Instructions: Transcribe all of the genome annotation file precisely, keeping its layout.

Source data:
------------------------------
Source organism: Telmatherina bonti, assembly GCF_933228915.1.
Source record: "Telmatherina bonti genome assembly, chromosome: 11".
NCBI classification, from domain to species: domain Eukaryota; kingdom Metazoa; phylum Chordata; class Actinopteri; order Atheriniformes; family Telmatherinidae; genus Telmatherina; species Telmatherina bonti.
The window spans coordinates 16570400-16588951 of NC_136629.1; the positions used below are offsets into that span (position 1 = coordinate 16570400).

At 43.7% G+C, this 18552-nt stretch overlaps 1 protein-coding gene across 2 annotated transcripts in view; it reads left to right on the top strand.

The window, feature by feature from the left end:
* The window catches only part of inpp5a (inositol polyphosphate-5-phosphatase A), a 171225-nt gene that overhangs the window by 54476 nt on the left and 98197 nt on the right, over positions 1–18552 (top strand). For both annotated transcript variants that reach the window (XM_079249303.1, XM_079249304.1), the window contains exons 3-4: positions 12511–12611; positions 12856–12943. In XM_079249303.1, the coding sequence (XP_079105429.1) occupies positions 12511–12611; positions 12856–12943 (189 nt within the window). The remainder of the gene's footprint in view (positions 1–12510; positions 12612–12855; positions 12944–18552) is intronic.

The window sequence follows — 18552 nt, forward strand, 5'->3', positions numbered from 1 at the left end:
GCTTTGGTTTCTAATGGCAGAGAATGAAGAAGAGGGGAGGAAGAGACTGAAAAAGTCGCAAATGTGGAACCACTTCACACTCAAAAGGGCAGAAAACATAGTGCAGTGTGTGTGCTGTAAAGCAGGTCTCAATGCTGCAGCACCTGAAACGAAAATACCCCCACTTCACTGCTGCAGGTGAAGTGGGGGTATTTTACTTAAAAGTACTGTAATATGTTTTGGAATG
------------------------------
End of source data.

Source organism: Telmatherina bonti, assembly GCF_933228915.1.
Source record: "Telmatherina bonti genome assembly, chromosome: 11".
NCBI classification, from domain to species: domain Eukaryota; kingdom Metazoa; phylum Chordata; class Actinopteri; order Atheriniformes; family Telmatherinidae; genus Telmatherina; species Telmatherina bonti.
The window spans coordinates 16570400-16588951 of NC_136629.1; the positions used below are offsets into that span (position 1 = coordinate 16570400).

At 43.7% G+C, this 18552-nt stretch overlaps 1 protein-coding gene across 2 annotated transcripts in view; it reads left to right on the top strand.

The window, feature by feature from the left end:
* The window catches only part of inpp5a (inositol polyphosphate-5-phosphatase A), a 171225-nt gene that overhangs the window by 54476 nt on the left and 98197 nt on the right, over positions 1–18552 (top strand). For both annotated transcript variants that reach the window (XM_079249303.1, XM_079249304.1), the window contains exons 3-4: positions 12511–12611; positions 12856–12943. In XM_079249303.1, the coding sequence (XP_079105429.1) occupies positions 12511–12611; positions 12856–12943 (189 nt within the window). The remainder of the gene's footprint in view (positions 1–12510; positions 12612–12855; positions 12944–18552) is intronic.

The window sequence follows — 18552 nt, forward strand, 5'->3', positions numbered from 1 at the left end:
GCTTTGGTTTCTAATGGCAGAGAATGAAGAAGAGGGGAGGAAGAGACTGAAAAAGTCGCAAATGTGGAACCACTTCACACTCAAAAGGGCAGAAAACATAGTGCAGTGTGTGTGCTGTAAAGCAGGTCTCAATGCTGCAGCACCTGAAACGAAAATACCCCCACTTCACTGCTGCAGGTGAAGTGGGGGTATTTTACTTAAAAGTACTGTAATATGTTTTGGAATG